Once upon a time, I did not like green chile…or any other color of chile, for that matter.
(Because I was a very naughty and ignorant child.)
Back in my chile-hating days, my family would drive an hour up the road to Hatch, New Mexico on Labor Day Weekend for the Hatch Chile Festival. The minute we entered town, we could smell the aroma of chiles being roasted. And to think I found the smell unappealing!
(Again, I had a few screws loose when I was ten years old.)
Now I would give anything to revisit that festival and taste everything in sight, not to mention bring home a truckload of roasted green goodness! Unfortunately, since a September trip to New Mexico was not in the plans, I decided this past spring to plant an assortment of Serrano and Anaheim peppers instead.
I am sad to say that I picked the last of our bounty this past week, but I have been carefully stock-piling them over the summer for this purpose and this purpose alone:
Green Chile Sauce
Green chile sauce is pure magic! Spoon it over skirt steak, use it as a base for stew, pour it over enchiladas, mix it in with your baby’s formula–use it whenever you feel like turning an ordinary dish into a vibrant and memorable dish. For the past few years, I have faithfully followed Fine Cooking’s recipe for Green Chile Sauce because it has the best depth and balance of flavors. I’ve made a few tweaks to it such as replacing the cornstarch with flour, but other than that, there’s no point in messing with greatness.
Right now, many grocery stores are offering fresh Hatch chilies, and better yet, are setting up their outdoor roasters with which to roast your chilies for you. Furthermore, some stores even sell pre-roasted, pre-peeled green chilies! So there’s really no excuse NOT to buy at least a pound of these pungent peppers!
There is also no excuse NOT to try your hand at making your own green chile sauce. (I dare you to go back to the canned stuff!)
Green Chile Sauce (adapted from Fine Cooking Magazine)
Roast or (in my case) boil 1 1/2 pounds of chilies. Sadly, in the interest of time, I boiled mine in a large pot filled halfway with water for about 15 minutes or until the skins got loose.
For maximum flavor, however, use roasted chilies.
Peel, seed and chop chilies. (Use gloves or your hands will be on fire like mine were.)
Now for the tomatillos!
Such strange looking things. These tomato-looking creatures are actually members of the gooseberry family, NOT the tomato family.
Remove the papery skins from 5-6 medium-sized tomatillos. Don’t be alarmed by the sticky, waxy surface, though. That’s just a tomatillo being a tomatillo.
Boil tomatillos for about 15 minutes until soft (don’t over-cook them or they will be utter mush!) and dump them into a food processor or blender.
Process until smooth and pour into a large pot.
Add chilies along with 2 teaspoons minced onion, 1 clove of garlic, minced, 1/2 teaspoon salt and 1/4 teaspoon pepper. (It’s best that you use white pepper instead of black since it has a mellower flavor.)
Stir in 1 teaspoon dried oregano…
…and 1 quart of chicken broth. Bring mixture to a boil over medium-high heat, and then reduce the heat and simmer for 10 minutes.
Cook’s Tip: Thanks to a clever tip from my clever friend, Pam, I’ve started making broth in the Crock-Pot. That way, it can simmer for hours without me having to babysit it or add more water to it. To give my broth an extra boost, I added a few whole Serranos to the pot.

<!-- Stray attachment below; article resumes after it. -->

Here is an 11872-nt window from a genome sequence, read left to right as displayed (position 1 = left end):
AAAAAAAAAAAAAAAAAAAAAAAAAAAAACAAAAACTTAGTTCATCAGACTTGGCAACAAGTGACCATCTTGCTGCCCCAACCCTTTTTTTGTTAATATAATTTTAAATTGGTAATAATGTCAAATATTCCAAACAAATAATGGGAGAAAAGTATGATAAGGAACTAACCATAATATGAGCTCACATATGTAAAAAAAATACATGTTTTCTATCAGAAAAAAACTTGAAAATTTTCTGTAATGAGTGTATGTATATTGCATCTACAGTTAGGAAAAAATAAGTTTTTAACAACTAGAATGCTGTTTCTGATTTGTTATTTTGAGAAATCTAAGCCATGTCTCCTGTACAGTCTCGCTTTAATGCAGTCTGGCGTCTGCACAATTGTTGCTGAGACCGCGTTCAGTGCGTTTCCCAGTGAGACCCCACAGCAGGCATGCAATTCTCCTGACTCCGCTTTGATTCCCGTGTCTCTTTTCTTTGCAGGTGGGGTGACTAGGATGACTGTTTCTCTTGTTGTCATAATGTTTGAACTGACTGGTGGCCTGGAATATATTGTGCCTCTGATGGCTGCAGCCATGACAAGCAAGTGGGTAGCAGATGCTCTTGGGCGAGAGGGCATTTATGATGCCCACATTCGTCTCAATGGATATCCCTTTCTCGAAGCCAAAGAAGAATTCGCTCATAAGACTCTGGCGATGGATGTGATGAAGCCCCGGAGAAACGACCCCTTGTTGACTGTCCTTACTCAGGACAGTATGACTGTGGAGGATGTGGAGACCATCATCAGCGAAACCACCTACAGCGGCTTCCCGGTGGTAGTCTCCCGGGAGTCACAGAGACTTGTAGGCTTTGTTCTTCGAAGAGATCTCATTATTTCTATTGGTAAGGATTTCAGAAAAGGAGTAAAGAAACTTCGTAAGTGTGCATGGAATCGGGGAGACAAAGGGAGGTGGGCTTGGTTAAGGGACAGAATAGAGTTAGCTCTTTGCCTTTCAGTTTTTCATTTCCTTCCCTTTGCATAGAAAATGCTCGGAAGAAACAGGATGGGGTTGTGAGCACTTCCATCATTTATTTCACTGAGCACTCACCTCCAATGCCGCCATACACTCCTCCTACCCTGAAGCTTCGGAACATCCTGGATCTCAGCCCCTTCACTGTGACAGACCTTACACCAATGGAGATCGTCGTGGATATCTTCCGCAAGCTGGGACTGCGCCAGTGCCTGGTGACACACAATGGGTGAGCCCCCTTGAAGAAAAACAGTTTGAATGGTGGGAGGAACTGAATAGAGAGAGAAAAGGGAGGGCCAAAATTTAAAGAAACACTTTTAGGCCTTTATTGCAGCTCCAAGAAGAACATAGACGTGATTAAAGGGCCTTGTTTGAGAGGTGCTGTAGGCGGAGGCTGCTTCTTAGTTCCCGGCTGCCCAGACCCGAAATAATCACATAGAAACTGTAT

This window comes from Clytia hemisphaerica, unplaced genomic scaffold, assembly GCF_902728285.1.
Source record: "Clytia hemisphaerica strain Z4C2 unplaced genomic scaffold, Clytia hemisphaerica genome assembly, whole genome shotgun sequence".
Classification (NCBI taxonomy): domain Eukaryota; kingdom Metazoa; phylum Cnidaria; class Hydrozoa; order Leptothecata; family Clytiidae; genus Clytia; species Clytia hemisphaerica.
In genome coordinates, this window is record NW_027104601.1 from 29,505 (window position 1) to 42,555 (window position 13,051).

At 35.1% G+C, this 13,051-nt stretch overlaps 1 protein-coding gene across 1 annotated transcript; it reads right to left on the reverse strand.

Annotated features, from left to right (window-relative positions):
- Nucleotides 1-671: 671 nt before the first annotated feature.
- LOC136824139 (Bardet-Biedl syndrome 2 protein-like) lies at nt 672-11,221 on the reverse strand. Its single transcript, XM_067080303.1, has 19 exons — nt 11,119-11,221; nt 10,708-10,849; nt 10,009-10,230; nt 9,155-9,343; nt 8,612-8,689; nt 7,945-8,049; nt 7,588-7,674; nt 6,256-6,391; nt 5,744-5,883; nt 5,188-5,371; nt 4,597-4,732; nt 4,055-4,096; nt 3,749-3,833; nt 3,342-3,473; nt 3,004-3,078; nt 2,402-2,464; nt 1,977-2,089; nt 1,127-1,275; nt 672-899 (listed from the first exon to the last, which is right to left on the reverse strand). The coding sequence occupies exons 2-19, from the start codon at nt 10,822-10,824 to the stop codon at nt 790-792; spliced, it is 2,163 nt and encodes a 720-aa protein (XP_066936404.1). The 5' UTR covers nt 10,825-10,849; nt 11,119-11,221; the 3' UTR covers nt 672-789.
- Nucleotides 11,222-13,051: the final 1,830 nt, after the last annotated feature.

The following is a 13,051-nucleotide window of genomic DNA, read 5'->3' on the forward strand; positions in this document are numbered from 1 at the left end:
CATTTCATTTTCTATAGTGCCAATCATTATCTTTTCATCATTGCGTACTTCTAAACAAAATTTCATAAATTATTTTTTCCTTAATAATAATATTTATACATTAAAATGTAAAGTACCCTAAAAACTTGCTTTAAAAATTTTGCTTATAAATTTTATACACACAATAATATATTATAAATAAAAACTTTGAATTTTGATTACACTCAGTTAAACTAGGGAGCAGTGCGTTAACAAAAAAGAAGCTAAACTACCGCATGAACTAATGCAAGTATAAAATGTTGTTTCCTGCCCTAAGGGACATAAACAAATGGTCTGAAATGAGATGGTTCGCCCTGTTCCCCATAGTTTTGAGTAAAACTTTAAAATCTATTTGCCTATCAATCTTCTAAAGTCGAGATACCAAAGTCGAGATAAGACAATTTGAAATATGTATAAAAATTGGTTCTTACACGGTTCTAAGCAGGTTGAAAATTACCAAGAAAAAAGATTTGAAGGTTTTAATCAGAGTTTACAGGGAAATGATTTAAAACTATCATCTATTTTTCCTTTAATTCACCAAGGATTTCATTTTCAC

Mix a few tablespoons of flour or cornstarch with a couple tablespoons of chicken broth and whisk into the sauce until completely incorporated–you don’t want chunks of slurry in your creation. Simmer, stirring occasionally, until the sauce is thickened slightly and reduced to 4 to 4-1/2 cups, about 5 to 15 minutes. Season to taste with salt and a couple squirts of Tabasco sauce. (My chilies were pretty HOT so I did not need the latter.)
I don’t know about you, but I can SMELL this photo, and it smells deeeeelicioso!
As for the taste, the tomatillos offer just enough tang to brighten the earthy flavor of the chilies and saltiness of the broth. Someone get me a tortilla and grilled pork chop, STAT!
(Adapted from Fine Cooking)
*7 to 8 oz. tomatillos (about 5 medium)
*1 qt. homemade or low-salt chicken broth
*1-1/4 to 1-1/2 lb. fresh Anaheim chiles (6- to 8-inch-long chiles), roasted or boiled, peeled, and seeded, coarsely chopped
*2 tsp. minced yellow onion
*1 tsp. dried oregano (or 2 tsp. chopped fresh oregano)
*1 clove garlic, minced
*1/2 tsp. kosher salt; more to taste
*1/4 tsp. ground white pepper
*3 Tbs.flour, dissolved in 2 Tbs. broth
*Tabasco sauce, optional
Remove the papery outer skin from the tomatillos and place in boiling water until soft, 5 to 10 min. Drain and purée in a blender or food processor. Return the tomatillos to the saucepan along with the chicken broth, chopped green chiles, minced onion, oregano, garlic, salt, and pepper. Bring to a boil over medium-high heat and then reduce the heat and simmer for 10 min. Add the flour slurry; stir well. Simmer, stirring occasionally, until the sauce is thickened slightly and reduced to 4 to 4-1/2 cups, another 5 to 15 min. Adjust the seasonings if needed, including hot sauce if the sauce isn’t spicy enough to suit your taste.
There’s still time to vote for me as the next Taste of Home’s Mrs. Holiday! Click on this link, hit “Vote Now.” Search for “Leilani Smith Halloween” and click “Vote for Entry.” Voting ends September 7th.